19
November
2006
|
12:00 AM
America/New_York

New report card grades access at nation's flagships

A new report by the Education Trust points to a national problem with access to higher education for low-income and minority students. The report, titled “Engines of Inequality: Diminishing Equity in the Nation's Premier Public Universities,” grades 50 national “flagship” universities, including Ohio State.

The report singles out Ohio State as an important example of what a flagship university can do when committed to improving access.

“Ohio State is working hard on this problem and we're happy to see that our numbers are shifting,” said Tally Hart, Ohio State's senior advisor for Economic Access, a newly formed office that focuses on ways to recruit students from low-income families. “But there is much work to do. One of our biggest challenges is reaching students early and letting them know that college is affordable. For most students, the sticker price of tuition is not the actual price. Low-income and minority students need to know that financial aid will help pay most of their costs.”

Hart, who formerly directed the Office of Student Financial Aid, said that Ohio State focuses on making success as important as access. The university's programs reflect the lessons learned from families of low-income and minority students. They include programs to connect students more closely to the institution so they graduate. Those programs have helped improve both the graduation rate and the numbers of freshmen who return for their sophomore year. They also include new strategies for financial aid packaging, a website, www.osu.edu/access/ and radio PSAs that encourage needy students to take the right steps to go to college.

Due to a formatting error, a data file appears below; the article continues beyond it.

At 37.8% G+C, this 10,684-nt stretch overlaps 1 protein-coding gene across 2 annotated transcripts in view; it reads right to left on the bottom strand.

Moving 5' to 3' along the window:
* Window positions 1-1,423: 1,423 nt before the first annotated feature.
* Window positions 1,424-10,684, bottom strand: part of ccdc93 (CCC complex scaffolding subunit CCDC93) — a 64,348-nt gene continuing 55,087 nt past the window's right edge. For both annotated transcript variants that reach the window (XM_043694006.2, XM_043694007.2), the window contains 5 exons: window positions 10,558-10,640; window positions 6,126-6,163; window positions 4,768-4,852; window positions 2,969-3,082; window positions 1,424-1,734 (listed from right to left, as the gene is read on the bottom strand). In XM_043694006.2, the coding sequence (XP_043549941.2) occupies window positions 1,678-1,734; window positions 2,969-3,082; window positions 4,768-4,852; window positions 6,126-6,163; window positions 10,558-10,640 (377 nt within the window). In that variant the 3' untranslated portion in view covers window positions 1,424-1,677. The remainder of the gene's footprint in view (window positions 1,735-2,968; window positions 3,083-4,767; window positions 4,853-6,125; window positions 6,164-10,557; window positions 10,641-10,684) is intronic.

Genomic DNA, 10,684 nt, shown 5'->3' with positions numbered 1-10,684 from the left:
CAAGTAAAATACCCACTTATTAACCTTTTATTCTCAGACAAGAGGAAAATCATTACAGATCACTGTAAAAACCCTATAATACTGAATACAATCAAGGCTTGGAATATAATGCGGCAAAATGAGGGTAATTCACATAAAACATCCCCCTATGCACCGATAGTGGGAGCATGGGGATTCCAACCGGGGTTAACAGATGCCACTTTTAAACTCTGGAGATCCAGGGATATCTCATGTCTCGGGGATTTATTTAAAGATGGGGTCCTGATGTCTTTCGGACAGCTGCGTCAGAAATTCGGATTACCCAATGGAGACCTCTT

The Education Trust report concludes that while more students are completing advanced college preparatory courses, the nation's flagship universities are turning low-income and minority students away. Instead of evaluating institutional quality indicators such as selectivity, the report draws data from a variety of sources to generate scores measuring access and success for under-represented minority students. Of the 200 grades in the document more than one-third were “F's.”

The report card, which is based on data from 2004, grades institutions on six subjects: minority (African-American, Latino and Native American students) access; progress in minority access; access for low-income students, progress in access for low-income students, minority student success; and change in access and success of minority students 1986-2005.

The report highlights Ohio State's commitment to improving access. It states, “Because the university, as the economic and intellectual engine of Ohio, wants to stay true to its mission to educate a broad section of Ohio's citizens, it not only aggressively recruits low-income and minority students, but it also has initiated a series of programs to retain them. Now 26 percent of the student body qualifies for Pell Grants, and on Grade 6 of our scorecard, OSU has the highest trend grade for access and success for underrepresented minorities.”

Based on a number of indicators such as four- and six-year graduation rates, graduation rates for minority students, and freshman-to-sophomore retention rates, Ohio State earned an overall grade of “C.”

Since 2004, results at Ohio State have continued to improve. The percentage of freshmen returning for their second year has increased to 91.5 percent. The six-year graduation rates have increased from 68 percent in 2004 to 71 percent last year; the four-year rate has improved from 39 to 42 percent. Minority graduation rates also have improved. For the class entering in 1999, the six-year rate was 57 percent for African-American students, and 57 percent for Latino students.

The Education Trust was established in 1990 by the American Association for Higher Education to encourage colleges and universities to support K-12 reform efforts. It has since grown into an independent nonprofit organization whose mission is to make schools and colleges work for all of the young people they serve.